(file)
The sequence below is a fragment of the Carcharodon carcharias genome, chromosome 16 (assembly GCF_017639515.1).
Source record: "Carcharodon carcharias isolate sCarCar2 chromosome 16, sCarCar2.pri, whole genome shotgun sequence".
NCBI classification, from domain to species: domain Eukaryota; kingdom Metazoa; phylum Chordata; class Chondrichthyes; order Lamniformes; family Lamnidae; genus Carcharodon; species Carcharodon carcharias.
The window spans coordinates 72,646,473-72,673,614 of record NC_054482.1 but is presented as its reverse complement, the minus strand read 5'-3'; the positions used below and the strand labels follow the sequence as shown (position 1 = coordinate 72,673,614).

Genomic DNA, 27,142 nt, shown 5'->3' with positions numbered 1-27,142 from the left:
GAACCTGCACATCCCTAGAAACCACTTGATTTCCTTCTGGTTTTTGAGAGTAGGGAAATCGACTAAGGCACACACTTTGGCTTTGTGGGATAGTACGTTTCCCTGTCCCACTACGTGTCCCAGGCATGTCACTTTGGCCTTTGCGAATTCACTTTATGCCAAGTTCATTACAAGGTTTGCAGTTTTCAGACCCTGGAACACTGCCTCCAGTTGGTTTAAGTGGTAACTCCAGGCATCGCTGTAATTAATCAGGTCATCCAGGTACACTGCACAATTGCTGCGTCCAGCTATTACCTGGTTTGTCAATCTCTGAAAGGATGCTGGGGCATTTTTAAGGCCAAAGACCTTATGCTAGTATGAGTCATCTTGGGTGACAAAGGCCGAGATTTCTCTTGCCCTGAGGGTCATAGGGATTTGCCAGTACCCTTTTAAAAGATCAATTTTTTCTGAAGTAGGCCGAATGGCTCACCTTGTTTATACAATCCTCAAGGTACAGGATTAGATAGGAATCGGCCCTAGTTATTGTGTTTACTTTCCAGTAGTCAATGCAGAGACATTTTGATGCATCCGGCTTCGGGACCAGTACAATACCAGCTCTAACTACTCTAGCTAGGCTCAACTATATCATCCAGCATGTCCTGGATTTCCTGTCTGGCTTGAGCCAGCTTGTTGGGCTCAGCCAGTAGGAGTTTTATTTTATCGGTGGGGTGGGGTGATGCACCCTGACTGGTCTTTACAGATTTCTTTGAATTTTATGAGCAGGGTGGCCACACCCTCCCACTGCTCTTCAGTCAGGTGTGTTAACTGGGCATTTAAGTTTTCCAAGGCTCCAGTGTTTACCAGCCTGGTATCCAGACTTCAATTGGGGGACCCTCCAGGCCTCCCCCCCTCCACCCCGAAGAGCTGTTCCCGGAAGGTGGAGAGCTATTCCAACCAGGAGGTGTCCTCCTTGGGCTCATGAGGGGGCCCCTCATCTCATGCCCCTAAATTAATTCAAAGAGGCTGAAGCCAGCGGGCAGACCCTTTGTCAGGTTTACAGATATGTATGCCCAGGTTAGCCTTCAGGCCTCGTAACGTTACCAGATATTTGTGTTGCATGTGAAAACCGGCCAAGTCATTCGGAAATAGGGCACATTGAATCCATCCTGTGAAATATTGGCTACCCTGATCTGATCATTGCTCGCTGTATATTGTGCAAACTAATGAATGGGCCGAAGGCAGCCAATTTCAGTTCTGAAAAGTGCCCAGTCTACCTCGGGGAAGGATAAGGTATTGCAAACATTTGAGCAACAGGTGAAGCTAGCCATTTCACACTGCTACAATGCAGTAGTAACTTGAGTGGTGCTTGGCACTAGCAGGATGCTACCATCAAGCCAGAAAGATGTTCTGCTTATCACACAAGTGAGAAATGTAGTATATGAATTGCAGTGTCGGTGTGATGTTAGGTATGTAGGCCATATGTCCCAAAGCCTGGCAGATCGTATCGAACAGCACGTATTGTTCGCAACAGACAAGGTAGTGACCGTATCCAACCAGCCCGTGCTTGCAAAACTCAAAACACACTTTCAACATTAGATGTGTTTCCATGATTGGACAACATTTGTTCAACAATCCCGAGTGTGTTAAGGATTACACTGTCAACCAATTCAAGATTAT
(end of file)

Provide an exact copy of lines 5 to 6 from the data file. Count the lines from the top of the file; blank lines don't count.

Genomic DNA, 27,142 nt, shown 5'->3' with positions numbered 1-27,142 from the left:
GAACCTGCACATCCCTAGAAACCACTTGATTTCCTTCTGGTTTTTGAGAGTAGGGAAATCGACTAAGGCACACACTTTGGCTTTGTGGGATAGTACGTTTCCCTGTCCCACTACGTGTCCCAGGCATGTCACTTTGGCCTTTGCGAATTCACTTTATGCCAAGTTCATTACAAGGTTTGCAGTTTTCAGACCCTGGAACACTGCCTCCAGTTGGTTTAAGTGGTAACTCCAGGCATCGCTGTAATTAATCAGGTCATCCAGGTACACTGCACAATTGCTGCGTCCAGCTATTACCTGGTTTGTCAATCTCTGAAAGGATGCTGGGGCATTTTTAAGGCCAAAGACCTTATGCTAGTATGAGTCATCTTGGGTGACAAAGGCCGAGATTTCTCTTGCCCTGAGGGTCATAGGGATTTGCCAGTACCCTTTTAAAAGATCAATTTTTTCTGAAGTAGGCCGAATGGCTCACCTTGTTTATACAATCCTCAAGGTACAGGATTAGATAGGAATCGGCCCTAGTTATTGTGTTTACTTTCCAGTAGTCAATGCAGAGACATTTTGATGCATCCGGCTTCGGGACCAGTACAATACCAGCTCTAACTACTCTAGCTAGGCTCAACTATATCATCCAGCATGTCCTGGATTTCCTGTCTGGCTTGAGCCAGCTTGTTGGGCTCAGCCAGTAGGAGTTTTATTTTATCGGTGGGGTGGGGTGATGCACCCTGACTGGTCTTTACAGATTTCTTTGAATTTTATGAGCAGGGTGGCCACACCCTCCCACTGCTCTTCAGTCAGGTGTGTTAACTGGGCATTTAAGTTTTCCAAGGCTCCAGTGTTTACCAGCCTGGTATCCAGACTTCAATTGGGGGACCCTCCAGGCCTCCCCCCCTCCACCCCGAAGAGCTGTTCCCGGAAGGTGGAGAGCTATTCCAACCAGGAGGTGTCCTCCTTGGGCTCATGAGGGGGCCCCTCATCTCATGCCCCTAAATTAATTCAAAGAGGCTGAAGCCAGCGGGCAGACCCTTTGTCAGGTTTACAGATATGTATGCCCAGGTTAGCCTTCAGGCCTCGTAACGTTACCAGATATTTGTGTTGCATGTGAAAACCGGCCAAGTCATTCGGAAATAGGGCACATTGAATCCATCCTGTGAAATATTGGCTACCCTGATCTGATCATTGCTCGCTGTATATTGTGCAAACTAATGAATGGGCCGAAGGCAGCCAATTTCAGTTCTGAAAAGTGCCCAGTCTACCTCGGGGAAGGATAAGGTATTGCAAACATTTGAGCAACAGGTGAAGCTAGCCATTTCACACTGCTACAATGCAGTAGTAACTTGAGTGGTGCTTGGCACTAGCAGGATGCTACCATCAAGCCAGAAAGATGTTCTGCTTATCACACAAGTGAGAAATGTAGTATATGAATTGCAGTGTCGGTGTGATGTTAGGTATGTAGGCCATATGTCCCAAAGCCTGGCAGATCGTATCGAACAGCACGTATTGTTCGCAACAGACAAGGTAGTGACCGTATCCAACCAGCCCGTGCTTGCAAAACTCAAAACACACTTTCAACATTAGATGTGTTTCCATGATTGGACAACATTTGTTCAACAATCCCGAGTGTGTTAAGGATTACACTGTCAACCAATTCAAGATTAT